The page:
As Delhi faces a major vector outbreak, wailing children, worried parents and understaffed medical practitioners dot the scenes across several government hospitals in the National capital.
In Delhi alone, the death toll for dengue stands at 14, followed closely by its bone-breaking cousin, Chikungunya. At least 1,000 people in the region have tested positive for Chikungunya, while more than 1,500 are said to reeling under dengue fever.
The situation in other parts of the country remains grim as well. While West Bengal has reported 5,129 dengue cases and 22 deaths, the disease has affected 5,183 people and claimed nine lives in Odisha.
Amid a countrywide surge in vector-borne diseases, Union Health Minister JP Nadda on Wednesday sought to take stock of the situation in dengue-hit states. Addressing a press conference in New Delhi, Nadda called on the public to spread greater awareness on the matter.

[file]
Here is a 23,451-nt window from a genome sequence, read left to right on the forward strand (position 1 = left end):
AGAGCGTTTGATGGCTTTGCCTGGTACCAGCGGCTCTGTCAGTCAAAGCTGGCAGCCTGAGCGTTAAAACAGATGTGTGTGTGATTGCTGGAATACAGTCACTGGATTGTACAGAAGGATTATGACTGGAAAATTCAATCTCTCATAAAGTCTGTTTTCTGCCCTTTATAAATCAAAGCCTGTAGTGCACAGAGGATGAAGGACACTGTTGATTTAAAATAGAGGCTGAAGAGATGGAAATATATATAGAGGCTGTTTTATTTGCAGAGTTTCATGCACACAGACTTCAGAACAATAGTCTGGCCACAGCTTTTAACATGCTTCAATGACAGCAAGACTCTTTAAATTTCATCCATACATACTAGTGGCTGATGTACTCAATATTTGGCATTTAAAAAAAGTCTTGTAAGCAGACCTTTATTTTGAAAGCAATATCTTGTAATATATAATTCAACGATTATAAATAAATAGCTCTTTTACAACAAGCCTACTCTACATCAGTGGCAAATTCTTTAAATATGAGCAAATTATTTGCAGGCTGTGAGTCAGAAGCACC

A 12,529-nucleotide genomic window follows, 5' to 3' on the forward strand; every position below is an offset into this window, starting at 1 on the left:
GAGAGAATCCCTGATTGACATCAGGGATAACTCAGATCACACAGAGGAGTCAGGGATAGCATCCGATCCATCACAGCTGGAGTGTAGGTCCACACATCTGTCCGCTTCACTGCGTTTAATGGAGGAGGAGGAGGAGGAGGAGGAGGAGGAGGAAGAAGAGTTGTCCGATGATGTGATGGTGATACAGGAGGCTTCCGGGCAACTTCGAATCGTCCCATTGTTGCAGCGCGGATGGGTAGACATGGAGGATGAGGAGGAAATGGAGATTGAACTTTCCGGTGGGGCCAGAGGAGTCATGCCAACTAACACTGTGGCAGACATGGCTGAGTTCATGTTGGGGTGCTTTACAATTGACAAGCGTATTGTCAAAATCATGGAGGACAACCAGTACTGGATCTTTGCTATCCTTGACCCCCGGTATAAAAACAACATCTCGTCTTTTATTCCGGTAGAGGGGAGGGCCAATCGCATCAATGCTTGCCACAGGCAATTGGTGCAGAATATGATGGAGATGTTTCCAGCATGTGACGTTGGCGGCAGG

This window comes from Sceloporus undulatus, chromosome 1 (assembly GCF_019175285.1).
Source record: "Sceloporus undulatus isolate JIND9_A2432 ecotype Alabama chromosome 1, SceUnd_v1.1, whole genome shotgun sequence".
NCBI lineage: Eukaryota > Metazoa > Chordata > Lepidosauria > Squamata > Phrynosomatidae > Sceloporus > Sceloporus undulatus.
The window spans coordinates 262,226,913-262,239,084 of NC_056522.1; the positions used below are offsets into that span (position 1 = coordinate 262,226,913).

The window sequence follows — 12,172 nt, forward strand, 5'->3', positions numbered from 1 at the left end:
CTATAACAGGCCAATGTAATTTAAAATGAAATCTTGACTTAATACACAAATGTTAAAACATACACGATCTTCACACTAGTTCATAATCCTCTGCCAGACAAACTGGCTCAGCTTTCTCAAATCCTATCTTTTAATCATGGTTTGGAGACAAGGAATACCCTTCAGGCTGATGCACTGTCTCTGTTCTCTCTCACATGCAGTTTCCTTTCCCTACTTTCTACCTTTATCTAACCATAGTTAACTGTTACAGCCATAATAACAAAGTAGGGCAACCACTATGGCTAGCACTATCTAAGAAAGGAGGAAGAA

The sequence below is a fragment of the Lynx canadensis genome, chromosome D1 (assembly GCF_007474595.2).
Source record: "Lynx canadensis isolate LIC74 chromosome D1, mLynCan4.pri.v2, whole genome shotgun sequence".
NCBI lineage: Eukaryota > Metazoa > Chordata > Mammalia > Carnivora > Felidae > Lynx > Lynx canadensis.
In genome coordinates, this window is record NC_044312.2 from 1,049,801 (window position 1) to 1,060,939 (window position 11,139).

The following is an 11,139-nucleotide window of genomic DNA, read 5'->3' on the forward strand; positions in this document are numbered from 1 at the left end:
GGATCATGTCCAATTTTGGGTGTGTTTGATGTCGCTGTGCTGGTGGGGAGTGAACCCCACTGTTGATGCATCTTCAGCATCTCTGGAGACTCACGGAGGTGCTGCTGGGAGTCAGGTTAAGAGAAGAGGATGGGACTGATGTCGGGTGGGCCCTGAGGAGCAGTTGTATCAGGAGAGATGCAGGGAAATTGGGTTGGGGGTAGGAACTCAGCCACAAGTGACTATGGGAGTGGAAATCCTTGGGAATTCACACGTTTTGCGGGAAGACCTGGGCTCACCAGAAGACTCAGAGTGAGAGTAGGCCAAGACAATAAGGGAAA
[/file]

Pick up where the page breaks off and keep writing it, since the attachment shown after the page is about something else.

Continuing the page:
The health minister also emphasised on steps taken by his government to curb the rising menace of Dengue and Chikungunya. But surging figures paint a completely different picture, a trend that the Indian health-policy analysts have failed to understand, and thereby tackle.
At the national Level, more than 12,255 cases of Chikungunya and 27,879 cases of Dengue have been reported. When summed up, the combined assault of Dengue and Chikungunya stands at a staggering 40,000.
Video Editor: Sashant Kumar